Enbridge asks PUC not to reconsider Line 3
Enbridge Energy has asked the Minnesota Public Utilities Commission not to reconsider its June decision approving the company's Line 3 oil pipeline replacement project.
In a filing Friday, Enbridge attorney Christina Brusven argued the PUC should deny petitions for reconsideration filed last month by the Department of Commerce and environmental and Native American activists, which all argued the pipeline replacement is not needed.
"The Commission's decision to grant a Certificate of Need for the Line 3 Replacement project fully complies with the law, is consistent with decades of Commission precedent, and is supported by the voluminous record developed over the past four years," Brusven wrote. "Therefore, the Commission should deny the Requests."
Last month, the Department of Commerce, which has long opposed the pipeline project, argued the PUC did not base its decision to approve Line 3's certificate of need on future demand for crude oil and instead largely based it on the safety and integrity of the existing Line 3. The PUC's order "contains legal errors and ambiguities," the Department of Commerce said.
The Sierra Club, Youth Climate Intervenors, Friends of the Headwaters and Honor the Earth said in press release last month that their petitions for reconsideration were made because Line 3's harm would outweigh its benefit and that Enbridge didn't prove the pipeline required replacement.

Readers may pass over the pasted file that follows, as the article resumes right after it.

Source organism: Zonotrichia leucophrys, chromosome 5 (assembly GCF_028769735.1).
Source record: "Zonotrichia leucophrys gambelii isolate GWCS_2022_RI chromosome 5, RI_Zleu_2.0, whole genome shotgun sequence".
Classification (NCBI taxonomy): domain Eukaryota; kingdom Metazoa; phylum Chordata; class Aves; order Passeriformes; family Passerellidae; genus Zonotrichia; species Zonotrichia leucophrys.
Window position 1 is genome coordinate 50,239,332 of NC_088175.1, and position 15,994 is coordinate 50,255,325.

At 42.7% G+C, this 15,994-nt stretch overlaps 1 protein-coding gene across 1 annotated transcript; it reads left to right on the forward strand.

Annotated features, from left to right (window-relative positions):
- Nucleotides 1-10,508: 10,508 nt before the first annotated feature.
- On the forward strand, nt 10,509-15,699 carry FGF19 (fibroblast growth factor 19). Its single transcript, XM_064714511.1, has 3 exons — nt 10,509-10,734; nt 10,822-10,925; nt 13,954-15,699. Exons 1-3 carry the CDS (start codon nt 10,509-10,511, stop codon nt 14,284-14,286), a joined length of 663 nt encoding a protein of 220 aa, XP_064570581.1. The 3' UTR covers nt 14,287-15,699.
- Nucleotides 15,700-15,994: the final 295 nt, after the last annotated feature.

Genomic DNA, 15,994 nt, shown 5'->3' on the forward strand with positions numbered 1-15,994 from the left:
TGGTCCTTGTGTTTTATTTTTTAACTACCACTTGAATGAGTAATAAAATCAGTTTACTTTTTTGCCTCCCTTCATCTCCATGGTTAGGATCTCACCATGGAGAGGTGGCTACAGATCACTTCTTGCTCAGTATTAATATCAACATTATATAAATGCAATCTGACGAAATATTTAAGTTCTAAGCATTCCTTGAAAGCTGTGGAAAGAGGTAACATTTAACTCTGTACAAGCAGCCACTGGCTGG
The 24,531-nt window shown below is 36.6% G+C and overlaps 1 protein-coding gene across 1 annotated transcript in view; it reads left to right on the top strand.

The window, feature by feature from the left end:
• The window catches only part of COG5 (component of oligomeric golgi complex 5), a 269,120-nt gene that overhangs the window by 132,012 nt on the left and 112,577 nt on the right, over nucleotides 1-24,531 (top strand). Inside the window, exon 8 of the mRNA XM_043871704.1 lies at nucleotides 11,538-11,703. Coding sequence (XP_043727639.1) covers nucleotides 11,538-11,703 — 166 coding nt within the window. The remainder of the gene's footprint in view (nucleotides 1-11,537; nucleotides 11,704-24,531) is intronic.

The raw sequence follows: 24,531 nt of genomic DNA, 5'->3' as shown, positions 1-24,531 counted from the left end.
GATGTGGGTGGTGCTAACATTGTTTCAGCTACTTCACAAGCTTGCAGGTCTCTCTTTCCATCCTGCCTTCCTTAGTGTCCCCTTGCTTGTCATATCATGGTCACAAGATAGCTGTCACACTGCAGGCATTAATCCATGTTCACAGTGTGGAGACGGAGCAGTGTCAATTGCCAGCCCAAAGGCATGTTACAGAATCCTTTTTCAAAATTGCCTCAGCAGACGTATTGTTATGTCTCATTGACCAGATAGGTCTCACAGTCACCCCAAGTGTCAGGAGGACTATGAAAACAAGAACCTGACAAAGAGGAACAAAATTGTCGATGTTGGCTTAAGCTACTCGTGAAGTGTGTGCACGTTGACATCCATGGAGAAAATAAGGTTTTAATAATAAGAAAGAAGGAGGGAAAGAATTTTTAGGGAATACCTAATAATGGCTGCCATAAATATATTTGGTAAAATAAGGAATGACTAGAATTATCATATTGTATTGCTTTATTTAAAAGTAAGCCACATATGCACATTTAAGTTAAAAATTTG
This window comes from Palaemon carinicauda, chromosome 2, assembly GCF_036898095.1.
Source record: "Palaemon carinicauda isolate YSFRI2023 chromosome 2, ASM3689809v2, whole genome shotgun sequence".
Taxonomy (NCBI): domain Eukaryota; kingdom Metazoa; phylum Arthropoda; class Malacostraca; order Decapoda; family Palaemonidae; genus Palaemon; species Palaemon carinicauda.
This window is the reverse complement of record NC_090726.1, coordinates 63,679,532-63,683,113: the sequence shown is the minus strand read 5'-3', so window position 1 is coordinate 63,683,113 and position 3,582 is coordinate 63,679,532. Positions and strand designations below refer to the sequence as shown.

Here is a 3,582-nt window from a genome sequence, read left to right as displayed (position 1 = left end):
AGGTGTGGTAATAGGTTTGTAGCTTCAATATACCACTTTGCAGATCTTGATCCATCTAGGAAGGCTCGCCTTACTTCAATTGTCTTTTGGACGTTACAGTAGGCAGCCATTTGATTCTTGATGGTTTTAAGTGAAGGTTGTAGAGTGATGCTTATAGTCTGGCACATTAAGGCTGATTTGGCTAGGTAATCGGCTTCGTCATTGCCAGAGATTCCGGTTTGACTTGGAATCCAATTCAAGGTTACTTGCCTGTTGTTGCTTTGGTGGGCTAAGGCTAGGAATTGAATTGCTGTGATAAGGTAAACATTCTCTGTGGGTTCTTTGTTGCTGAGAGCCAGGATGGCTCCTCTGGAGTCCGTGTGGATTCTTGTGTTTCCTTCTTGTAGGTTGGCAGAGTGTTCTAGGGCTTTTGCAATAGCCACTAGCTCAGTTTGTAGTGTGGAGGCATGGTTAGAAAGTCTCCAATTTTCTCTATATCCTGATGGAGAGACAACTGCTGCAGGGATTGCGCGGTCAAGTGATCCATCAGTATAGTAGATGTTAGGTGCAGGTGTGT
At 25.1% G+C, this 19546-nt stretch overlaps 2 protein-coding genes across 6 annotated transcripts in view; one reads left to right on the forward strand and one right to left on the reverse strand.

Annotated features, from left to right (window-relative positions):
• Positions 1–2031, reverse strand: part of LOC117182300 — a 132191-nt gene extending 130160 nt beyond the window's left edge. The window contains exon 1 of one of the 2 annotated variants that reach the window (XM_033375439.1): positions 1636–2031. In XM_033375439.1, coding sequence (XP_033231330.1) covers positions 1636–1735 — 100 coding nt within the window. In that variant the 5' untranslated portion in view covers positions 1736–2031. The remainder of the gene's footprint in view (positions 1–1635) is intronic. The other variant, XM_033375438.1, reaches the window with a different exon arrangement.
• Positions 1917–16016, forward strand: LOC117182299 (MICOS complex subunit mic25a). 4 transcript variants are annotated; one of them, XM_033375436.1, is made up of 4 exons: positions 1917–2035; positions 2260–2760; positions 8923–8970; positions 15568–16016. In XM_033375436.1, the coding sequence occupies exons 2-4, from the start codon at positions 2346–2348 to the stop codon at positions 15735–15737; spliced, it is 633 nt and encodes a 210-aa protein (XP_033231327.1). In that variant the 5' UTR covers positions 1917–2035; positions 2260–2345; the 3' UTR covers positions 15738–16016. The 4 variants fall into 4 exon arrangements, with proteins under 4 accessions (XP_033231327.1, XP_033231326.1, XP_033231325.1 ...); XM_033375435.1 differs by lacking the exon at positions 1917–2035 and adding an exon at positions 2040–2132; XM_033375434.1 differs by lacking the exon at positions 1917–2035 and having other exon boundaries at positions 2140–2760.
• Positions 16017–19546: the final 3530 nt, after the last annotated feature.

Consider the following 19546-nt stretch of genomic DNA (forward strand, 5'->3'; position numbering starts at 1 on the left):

The Mille Lacs Band of Ojibwe, Red Lake Band and White Earth Band also filed for reconsideration last month.
In late June, the five-member Public Utilities Commission unanimously granted the project a certificate of need, but requested Enbridge make additional compliance filings, or modifications, on the parental guarantee for environmental damages, landowner choice program, decommissioning trust fund, neutral footprint program and general liability and environmental impairment liability insurance.
Enbridge still has to obtain a number of permits before construction can begin.
Once completed, the pipeline will carry 760,000 barrels of oil per day across northern Minnesota on its route from Alberta to the Enbridge terminal in Superior. Enbridge began working three years ago to get the project approved.
While the company and project supporters argue the new pipeline is needed to replace the existing and aging Line 3, opponents argue the line contributes to climate change, violates indigenous rights and is ultimately unnecessary.